Posts Tagged ‘water conservation’


Rainwater harvesting – Vastu certified

March 10, 2008

Tis neighbour of ours is a senior citizen. He obviously has his belief which one respects and therefore ‘Vastu’ proofing his house apparently called for this fluoroscent colours of bright yellow and orange . These are all over the city now and no it is not some post modern fetish sweeping the city it is an old ancient one called Vastu (Indian Feng Shui to those uninitiated).

But the nice part for rainwater harvesting is that he read about it in the newspapers and came a visiting our house alongwith his plumber. They figured out the best way to do rooftop rainwater harvesting. Collect it into a sump tank but if opportunity arises to lead the rain into a small well that he already had. The filter was the key and the blue drum filter of ours was right. He had some difficulty in sourcing the Male threaded adapter and the female threaded adapter (MTA and FTA) something to note for the Rainwter Club and so we were pleased to give this to him.

They now have a full fledged system at work and you can see the result

We expect the water quality in the well to improve and him to get about 150,000 litres of water every year of average rain.


Green deserts and the stupidity of money

February 28, 2008

IT cos waste water on lawns

IT cos waste water on lawns
The Times of India

Bangalore: Chew on this: An estimate says IT companies use 10,000 to 1 lakh litres of potable water daily to water the lawns.
•Each square metre of such lawns needs seven litres of water.
•Lawns are watered twice or thrice daily, especially in summer.
•An IT company buys 60,000 litres of water daily just to keep an artificial lake on its campus full.

Where does all this water come from? In the case of IT companies, it comes from borewells in the surrounding city municipal councils (CMCs) or from wells. At Mahadevapura CMC, for instance, locals say water is found only at depths as low as 850 feet. Yet, tankers do a brisk business, pumping water to the nearby ITPL.

Groundwater exploitation is not new and it’s accentuated further in the summer. Rainwater Club founder S. Vishwanath says: “Using up borewell water deprives the locals of their share of water. It’s a crime. It’s stupid to waste drinking water on lawns.’’ Mahadevapura CMC officials express helplessness. “We cannot prevent tankers from using private borewells,’’ CMC assistant engineer T.C. Kodantaram says. A Government Order issued two years ago banned the use of potable water for gardening, washing cars and construction purposes. The law is applicable only in BCC areas, where it’s violated with impunity. Well, BCC itself uses borewell water to green the medians!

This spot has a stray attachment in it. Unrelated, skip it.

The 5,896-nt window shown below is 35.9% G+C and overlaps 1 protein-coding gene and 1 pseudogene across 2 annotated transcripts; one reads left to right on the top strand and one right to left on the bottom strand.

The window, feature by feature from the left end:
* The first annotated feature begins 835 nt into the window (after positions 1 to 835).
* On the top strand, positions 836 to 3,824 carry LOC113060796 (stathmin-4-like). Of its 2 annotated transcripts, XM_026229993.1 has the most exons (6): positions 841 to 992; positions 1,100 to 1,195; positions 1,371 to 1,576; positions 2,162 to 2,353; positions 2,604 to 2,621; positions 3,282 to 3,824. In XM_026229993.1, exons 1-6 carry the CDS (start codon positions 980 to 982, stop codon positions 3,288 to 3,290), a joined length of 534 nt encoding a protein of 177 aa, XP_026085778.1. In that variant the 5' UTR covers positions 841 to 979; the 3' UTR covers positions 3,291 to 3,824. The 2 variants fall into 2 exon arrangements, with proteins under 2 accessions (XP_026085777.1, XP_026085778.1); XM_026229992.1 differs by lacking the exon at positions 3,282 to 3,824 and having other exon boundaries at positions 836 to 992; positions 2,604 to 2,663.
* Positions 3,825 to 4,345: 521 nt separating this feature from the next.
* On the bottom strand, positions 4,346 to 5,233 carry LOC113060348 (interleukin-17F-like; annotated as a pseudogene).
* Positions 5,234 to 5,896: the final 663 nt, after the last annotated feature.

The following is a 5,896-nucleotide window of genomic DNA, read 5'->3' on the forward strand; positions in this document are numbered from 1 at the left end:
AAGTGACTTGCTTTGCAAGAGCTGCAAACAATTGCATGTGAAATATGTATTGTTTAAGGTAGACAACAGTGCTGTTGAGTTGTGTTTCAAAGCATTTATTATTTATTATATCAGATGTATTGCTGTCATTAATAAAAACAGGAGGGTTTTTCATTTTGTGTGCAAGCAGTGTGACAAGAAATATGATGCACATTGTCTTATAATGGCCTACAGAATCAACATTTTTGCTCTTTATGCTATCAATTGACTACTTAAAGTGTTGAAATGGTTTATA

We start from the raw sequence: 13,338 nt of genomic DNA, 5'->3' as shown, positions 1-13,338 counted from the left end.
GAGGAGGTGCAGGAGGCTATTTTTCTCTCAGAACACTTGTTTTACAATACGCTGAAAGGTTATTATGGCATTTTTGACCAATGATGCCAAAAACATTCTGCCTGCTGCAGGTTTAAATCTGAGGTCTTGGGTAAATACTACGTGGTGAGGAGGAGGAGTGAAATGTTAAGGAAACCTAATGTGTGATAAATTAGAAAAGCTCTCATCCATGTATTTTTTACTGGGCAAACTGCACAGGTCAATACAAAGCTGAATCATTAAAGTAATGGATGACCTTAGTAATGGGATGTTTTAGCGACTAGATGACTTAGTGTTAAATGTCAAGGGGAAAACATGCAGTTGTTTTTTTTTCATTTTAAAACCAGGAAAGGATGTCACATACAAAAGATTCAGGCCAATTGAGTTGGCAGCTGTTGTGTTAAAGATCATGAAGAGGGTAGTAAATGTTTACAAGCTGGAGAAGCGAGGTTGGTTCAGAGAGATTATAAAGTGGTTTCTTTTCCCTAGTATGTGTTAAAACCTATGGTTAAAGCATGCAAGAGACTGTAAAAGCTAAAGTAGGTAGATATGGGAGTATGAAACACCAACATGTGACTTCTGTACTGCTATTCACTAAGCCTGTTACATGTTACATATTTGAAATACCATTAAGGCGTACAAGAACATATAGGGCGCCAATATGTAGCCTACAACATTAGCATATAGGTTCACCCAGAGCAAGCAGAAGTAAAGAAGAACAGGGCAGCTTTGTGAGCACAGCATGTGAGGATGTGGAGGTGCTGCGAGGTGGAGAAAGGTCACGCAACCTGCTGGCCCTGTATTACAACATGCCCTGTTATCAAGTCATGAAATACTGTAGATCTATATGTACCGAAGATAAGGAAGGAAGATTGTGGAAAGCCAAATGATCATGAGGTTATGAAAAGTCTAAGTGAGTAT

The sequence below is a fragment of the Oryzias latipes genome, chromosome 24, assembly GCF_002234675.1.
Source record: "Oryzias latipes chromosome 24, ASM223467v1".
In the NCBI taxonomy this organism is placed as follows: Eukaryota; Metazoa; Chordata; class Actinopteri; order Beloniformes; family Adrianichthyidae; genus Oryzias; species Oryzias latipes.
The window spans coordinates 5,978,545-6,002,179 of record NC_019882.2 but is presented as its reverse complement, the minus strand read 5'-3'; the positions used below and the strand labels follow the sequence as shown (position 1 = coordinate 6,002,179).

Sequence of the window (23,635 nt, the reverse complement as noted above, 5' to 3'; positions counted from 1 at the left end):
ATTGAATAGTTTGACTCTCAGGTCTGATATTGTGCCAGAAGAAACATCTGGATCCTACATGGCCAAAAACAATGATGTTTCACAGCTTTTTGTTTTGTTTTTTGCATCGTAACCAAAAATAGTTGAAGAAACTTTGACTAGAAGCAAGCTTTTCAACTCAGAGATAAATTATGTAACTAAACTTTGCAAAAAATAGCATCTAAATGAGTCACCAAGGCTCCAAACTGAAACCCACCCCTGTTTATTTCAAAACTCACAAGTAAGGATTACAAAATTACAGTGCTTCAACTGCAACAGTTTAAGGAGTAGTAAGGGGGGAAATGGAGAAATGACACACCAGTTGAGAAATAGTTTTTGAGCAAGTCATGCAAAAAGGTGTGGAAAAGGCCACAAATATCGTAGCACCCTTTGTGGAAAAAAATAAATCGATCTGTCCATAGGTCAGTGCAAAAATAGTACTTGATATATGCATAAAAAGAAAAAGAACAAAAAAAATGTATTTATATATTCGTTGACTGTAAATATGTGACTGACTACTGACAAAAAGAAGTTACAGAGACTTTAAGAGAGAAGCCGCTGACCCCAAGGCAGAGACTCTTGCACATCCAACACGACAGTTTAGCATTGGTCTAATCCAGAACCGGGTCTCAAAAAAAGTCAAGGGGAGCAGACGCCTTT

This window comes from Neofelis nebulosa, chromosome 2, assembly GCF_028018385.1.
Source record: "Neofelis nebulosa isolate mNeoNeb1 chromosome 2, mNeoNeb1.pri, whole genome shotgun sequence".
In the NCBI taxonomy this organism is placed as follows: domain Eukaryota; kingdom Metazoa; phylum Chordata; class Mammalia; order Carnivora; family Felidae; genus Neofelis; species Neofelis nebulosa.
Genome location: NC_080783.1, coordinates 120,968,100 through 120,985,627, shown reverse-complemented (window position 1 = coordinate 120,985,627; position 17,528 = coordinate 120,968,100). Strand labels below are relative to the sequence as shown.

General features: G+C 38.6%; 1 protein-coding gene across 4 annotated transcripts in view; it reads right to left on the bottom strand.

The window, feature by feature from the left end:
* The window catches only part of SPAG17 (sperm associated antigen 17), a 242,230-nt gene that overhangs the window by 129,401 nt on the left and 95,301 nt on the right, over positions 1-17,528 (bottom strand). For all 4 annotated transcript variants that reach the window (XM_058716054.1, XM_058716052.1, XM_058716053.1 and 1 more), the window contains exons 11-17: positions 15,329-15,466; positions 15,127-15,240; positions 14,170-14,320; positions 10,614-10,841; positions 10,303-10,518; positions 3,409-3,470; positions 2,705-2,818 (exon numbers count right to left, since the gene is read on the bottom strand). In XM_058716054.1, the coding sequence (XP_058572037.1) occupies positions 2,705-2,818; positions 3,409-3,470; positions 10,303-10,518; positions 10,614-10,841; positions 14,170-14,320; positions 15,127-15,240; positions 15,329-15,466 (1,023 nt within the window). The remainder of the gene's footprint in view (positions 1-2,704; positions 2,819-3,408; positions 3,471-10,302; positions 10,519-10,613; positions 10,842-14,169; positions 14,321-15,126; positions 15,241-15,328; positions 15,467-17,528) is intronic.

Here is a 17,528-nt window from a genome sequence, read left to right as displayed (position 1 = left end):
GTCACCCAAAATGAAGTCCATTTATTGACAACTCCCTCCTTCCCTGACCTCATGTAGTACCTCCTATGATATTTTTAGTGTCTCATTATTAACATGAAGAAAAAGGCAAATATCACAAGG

So, does a borewell holiday help? “Not unless it’s a practical alternative,’’ says Vishwanath. In the absence of such a ban, companies could at least adopt less water-intensive methods. “They could plant species that need little water, or opt for rainwater-harvesting.’’

There is a silver lining, though. Some companies have woken up to the danger of using water unsustainably.

WeP Peripherals, for example, harvests rainwater on its 22-acre Mysore factory campus and plans to replicate it at its Bangalore head office. Ditto with Denso Kirloskar in Nelamangala. But why lawns? An IT company official admits: “It’s a western image. A lawn looks ‘green’ though everyone knows it’s anything but green.’’


Go for Zen look, use stone formations et al
Plant the likes of cacti that need very little water
Keep an ‘edible’ landscape — grow pomegranate, chikkoo, sitaphal
Better still, grow ragi, the crop that can be harvested too!


Ecosan-source separating composting toilet

January 25, 2008

An ecosan toilet is a source separating composting toilet and a black water saver. It also generates good nutrients for plant growth. It also does not pollute

our precious water resources. This is the way to go with sanitation